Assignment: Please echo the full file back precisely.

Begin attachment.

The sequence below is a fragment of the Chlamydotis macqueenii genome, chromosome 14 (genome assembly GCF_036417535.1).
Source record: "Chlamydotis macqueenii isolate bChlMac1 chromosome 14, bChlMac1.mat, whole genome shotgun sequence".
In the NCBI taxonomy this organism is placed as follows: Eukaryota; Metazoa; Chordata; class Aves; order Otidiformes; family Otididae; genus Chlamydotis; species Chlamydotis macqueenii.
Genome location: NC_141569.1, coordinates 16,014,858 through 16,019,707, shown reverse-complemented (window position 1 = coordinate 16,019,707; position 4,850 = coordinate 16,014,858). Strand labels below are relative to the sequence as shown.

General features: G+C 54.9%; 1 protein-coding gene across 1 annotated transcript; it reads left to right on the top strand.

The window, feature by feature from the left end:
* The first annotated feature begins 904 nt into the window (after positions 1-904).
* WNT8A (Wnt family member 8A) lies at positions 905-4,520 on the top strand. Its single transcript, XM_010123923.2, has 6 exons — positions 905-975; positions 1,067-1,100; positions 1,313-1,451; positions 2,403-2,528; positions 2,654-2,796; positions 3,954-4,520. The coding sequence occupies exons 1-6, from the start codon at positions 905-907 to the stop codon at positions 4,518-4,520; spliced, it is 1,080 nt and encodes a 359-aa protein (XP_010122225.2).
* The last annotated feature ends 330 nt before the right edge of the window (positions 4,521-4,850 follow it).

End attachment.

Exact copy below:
The sequence below is a fragment of the Chlamydotis macqueenii genome, chromosome 14 (genome assembly GCF_036417535.1).
Source record: "Chlamydotis macqueenii isolate bChlMac1 chromosome 14, bChlMac1.mat, whole genome shotgun sequence".
In the NCBI taxonomy this organism is placed as follows: Eukaryota; Metazoa; Chordata; class Aves; order Otidiformes; family Otididae; genus Chlamydotis; species Chlamydotis macqueenii.
Genome location: NC_141569.1, coordinates 16,014,858 through 16,019,707, shown reverse-complemented (window position 1 = coordinate 16,019,707; position 4,850 = coordinate 16,014,858). Strand labels below are relative to the sequence as shown.

General features: G+C 54.9%; 1 protein-coding gene across 1 annotated transcript; it reads left to right on the top strand.

The window, feature by feature from the left end:
* The first annotated feature begins 904 nt into the window (after positions 1-904).
* WNT8A (Wnt family member 8A) lies at positions 905-4,520 on the top strand. Its single transcript, XM_010123923.2, has 6 exons — positions 905-975; positions 1,067-1,100; positions 1,313-1,451; positions 2,403-2,528; positions 2,654-2,796; positions 3,954-4,520. The coding sequence occupies exons 1-6, from the start codon at positions 905-907 to the stop codon at positions 4,518-4,520; spliced, it is 1,080 nt and encodes a 359-aa protein (XP_010122225.2).
* The last annotated feature ends 330 nt before the right edge of the window (positions 4,521-4,850 follow it).